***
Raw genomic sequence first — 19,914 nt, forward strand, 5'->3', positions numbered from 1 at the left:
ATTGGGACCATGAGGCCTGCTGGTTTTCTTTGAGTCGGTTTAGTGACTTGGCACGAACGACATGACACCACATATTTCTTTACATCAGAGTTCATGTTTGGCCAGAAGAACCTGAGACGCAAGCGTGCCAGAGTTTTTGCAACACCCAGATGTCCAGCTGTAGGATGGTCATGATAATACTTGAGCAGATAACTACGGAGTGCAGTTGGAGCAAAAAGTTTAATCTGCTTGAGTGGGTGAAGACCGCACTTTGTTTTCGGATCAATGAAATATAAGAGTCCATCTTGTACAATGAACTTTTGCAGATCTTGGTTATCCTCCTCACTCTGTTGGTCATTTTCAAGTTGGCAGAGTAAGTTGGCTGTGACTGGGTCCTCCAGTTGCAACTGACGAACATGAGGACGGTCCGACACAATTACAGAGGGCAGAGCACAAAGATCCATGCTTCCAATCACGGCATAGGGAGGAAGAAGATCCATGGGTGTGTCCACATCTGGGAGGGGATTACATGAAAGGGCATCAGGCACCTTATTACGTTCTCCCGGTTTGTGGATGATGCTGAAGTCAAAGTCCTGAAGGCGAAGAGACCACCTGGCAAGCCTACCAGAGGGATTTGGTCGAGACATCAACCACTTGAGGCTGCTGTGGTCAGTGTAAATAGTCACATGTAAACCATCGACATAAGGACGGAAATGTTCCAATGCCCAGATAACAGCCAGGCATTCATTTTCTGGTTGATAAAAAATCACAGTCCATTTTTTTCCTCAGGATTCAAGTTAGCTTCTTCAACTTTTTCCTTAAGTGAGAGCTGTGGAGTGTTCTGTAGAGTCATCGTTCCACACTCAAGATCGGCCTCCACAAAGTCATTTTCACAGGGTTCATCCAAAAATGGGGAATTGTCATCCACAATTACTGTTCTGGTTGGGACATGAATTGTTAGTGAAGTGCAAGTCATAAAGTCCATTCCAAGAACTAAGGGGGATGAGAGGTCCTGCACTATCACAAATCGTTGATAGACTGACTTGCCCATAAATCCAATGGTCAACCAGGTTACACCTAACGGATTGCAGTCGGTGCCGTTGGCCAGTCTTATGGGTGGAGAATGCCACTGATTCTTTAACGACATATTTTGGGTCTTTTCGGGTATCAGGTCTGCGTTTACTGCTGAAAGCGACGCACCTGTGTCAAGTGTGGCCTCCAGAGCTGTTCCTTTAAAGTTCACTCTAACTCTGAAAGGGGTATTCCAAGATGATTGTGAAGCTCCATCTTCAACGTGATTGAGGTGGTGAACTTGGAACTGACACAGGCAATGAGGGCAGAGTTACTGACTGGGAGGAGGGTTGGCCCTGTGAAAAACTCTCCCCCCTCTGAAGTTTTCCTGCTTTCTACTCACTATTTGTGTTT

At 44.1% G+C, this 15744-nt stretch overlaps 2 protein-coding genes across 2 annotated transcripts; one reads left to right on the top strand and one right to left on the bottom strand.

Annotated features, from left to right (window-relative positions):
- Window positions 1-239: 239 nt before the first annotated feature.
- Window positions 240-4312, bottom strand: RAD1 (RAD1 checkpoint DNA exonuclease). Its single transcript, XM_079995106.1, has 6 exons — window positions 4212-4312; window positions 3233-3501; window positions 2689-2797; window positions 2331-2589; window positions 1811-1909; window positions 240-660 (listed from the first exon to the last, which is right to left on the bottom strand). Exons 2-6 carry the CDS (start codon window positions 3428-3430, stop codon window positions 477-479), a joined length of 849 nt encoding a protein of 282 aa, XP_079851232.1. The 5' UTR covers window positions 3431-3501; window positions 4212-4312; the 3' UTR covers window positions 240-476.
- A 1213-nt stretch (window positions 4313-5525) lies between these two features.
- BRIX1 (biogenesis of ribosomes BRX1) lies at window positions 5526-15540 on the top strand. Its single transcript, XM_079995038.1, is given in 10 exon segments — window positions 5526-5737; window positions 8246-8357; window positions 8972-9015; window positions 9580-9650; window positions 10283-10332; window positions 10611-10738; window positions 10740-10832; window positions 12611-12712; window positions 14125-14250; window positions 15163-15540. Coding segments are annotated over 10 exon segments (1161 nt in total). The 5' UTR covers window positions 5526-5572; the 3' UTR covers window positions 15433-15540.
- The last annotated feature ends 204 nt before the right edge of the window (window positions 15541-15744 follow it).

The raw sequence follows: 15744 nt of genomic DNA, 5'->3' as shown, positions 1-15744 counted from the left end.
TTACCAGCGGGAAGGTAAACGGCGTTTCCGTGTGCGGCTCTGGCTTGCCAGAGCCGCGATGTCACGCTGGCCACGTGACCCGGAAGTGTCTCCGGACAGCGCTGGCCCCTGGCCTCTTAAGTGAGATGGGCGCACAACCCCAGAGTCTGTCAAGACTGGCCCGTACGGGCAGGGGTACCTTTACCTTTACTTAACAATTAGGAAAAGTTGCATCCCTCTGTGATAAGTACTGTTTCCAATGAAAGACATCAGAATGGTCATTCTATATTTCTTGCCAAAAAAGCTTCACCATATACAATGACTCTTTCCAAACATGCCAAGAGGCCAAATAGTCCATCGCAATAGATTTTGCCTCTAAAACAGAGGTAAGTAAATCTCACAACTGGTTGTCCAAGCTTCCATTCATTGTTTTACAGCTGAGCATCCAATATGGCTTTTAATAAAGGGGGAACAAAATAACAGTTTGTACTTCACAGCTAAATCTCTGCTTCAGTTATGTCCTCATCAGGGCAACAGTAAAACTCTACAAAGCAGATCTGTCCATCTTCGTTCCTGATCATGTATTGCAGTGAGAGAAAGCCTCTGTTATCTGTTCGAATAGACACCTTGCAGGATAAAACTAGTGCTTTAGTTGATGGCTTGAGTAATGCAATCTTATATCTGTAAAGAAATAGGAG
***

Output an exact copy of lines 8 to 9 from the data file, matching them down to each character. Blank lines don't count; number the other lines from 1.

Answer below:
- BRIX1 (biogenesis of ribosomes BRX1) lies at window positions 5526-15540 on the top strand. Its single transcript, XM_079995038.1, is given in 10 exon segments — window positions 5526-5737; window positions 8246-8357; window positions 8972-9015; window positions 9580-9650; window positions 10283-10332; window positions 10611-10738; window positions 10740-10832; window positions 12611-12712; window positions 14125-14250; window positions 15163-15540. Coding segments are annotated over 10 exon segments (1161 nt in total). The 5' UTR covers window positions 5526-5572; the 3' UTR covers window positions 15433-15540.
- The last annotated feature ends 204 nt before the right edge of the window (window positions 15541-15744 follow it).